Every time I teach Genius Hour, I promise to do my own project along with the students. This allows me to model the steps of the process for them, but even more, it forces me to live out lifelong learning in front of them (not that lifelong learning is a problem for me… I don’t think I could stop learning if I tried). Last year for Genius Hour I read the book Reclaiming Conversations by Sherry Turkle and practiced eliminating digital distractions. This year, I’m turning that on its head and focusing on content creation, rather than avoiding excess consumption.
It’s time to resurrect my blog.
I’ve thought about this for a while, and the timing seemed right regardless of Genius Hour. I miss writing. I miss the discipline and practice of processing my thoughts through the written word. I miss honing a sentence down to its exact nuance, embracing the challenge of conveying tone through a screen. I miss putting my voice out there to the world and seeing where it goes beyond me. Somehow during the years of unemployment and early motherhood, I fell out of practice. But I’m teaching again, actually digging in some roots for the long haul this time. Last year I watched several of my middle school students pursue writing for fun. I felt woefully inadequate to teach and encourage them in their endeavors. Formal writing is my academic comfort zone; I’ve let my informal writing skills wane too much. It’s time to dust them off again and see what I can do.
However, if I’m doing this as my Genius Hour project, that means I actually have to tell my students about it! I’ve never openly shared this blog with a real-live, in-person class. I had a class of 10th graders who accidentally stumbled over it once, but this feels different. There’s a different level of vulnerability that comes with announcing “Here’s my work! Wanna check it out?”. But isn’t that what I’m asking them to do in Genius Hour? Then I need to do it, too.
So before I go any further, allow me to speak directly to any of the students who may have clicked on the “Mrs. Roberson’s Blog” link in their Genius Hour resources page. I’ll say the same thing to you that I said to those 10th graders way back when: There is vulnerability in putting myself out there like this, just like there would be for you. So as you read, I’m not asking you to like my writing. I’m not asking you to care. I’m just asking you to respect what it means to me.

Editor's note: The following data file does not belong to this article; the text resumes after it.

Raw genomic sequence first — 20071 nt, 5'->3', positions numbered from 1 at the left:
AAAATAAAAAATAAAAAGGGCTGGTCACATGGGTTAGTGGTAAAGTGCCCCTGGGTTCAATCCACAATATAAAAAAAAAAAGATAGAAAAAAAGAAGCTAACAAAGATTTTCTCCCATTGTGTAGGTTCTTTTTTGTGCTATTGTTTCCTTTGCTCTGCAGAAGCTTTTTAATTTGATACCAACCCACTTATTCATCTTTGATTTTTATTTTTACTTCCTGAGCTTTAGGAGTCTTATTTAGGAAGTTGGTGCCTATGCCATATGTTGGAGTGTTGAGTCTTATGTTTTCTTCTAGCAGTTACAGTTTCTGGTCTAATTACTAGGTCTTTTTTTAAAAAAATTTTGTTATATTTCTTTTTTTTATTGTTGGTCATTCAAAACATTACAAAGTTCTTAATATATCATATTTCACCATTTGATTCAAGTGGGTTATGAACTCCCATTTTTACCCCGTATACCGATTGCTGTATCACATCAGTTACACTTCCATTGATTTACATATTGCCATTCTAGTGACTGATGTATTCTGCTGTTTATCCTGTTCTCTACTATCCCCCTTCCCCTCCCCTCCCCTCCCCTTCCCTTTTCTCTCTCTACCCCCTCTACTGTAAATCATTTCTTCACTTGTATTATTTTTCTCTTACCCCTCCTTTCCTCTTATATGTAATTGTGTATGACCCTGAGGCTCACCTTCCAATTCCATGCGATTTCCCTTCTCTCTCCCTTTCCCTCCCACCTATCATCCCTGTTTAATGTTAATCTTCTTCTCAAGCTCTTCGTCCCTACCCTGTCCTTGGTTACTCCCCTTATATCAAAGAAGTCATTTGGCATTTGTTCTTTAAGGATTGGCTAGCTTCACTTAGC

Once I decided to blog regularly again, I debated if I should pick up the long-dormant pieces of this blogspace, or if I should start fresh with a new page, free of history, old followers, and details of my personal life. Should I build on the foundation I so carefully crafted for myself all those years ago? Or should I start from scratch, gaining new readers on a new platform for a new phase of life?
I decided on the former – mostly because it’s easier. The work of setting up this page is already done. I like the aesthetic I landed on here. Maybe someday I’ll upgrade, but this will do for now. And if any of my former readers are still lingering in the WordPress world, it might be nice to let them know whatever happen to that nomadic teacher with grand ideas about preparing teens for life. They might like to know where and how I finally landed.
And to take it a bit deeper – this IS my foundation. All the books I read and reviewed here, all the projects and ideas I explored while moving all over the country, all the classrooms I visited as I taught and subbed my way across America — they inextricably shaped the teacher I am today. My current students reap the direct results of all the personal and professional growth documented here.
So here I am, back to “Avoiding Neverland”. I never stopped the passion. I never gave up on the idea of actively preparing young people for life after school. The IMMOOC (Innovator’s Mindset Massive Open Online Course) and other few random posts that popped up occasionally between 2015 and 2018 speak to that. I just lost the written discipline, and that’s what I’m hoping to reclaim.
This year I introduced Genius Hour to my students by showing them a clip of Simon Sinek’s “Start with Why” TED Talk. So in the name of leading by example, here’s my “why”:
I write to move the needle towards educational change — primarily in myself, because I think (and therefore teach) better when I write, but if my voice resonates with and encourages others, too, so much the better.
When I started blogging, I was a twenty-something wife of a grad student with grand ideas and no way to enact them. Now I’m a thirty-something mom, wife of an eye doctor, and middle school language arts teacher. I still have grand ideas, but now I consider them within the context of the daily grind – a real job, real students, real lesson plans that fly or flop based on what happens each day in my classroom (I use the term “classroom” loosely… but that’s a post for another time).
Welcome (back) to my journey.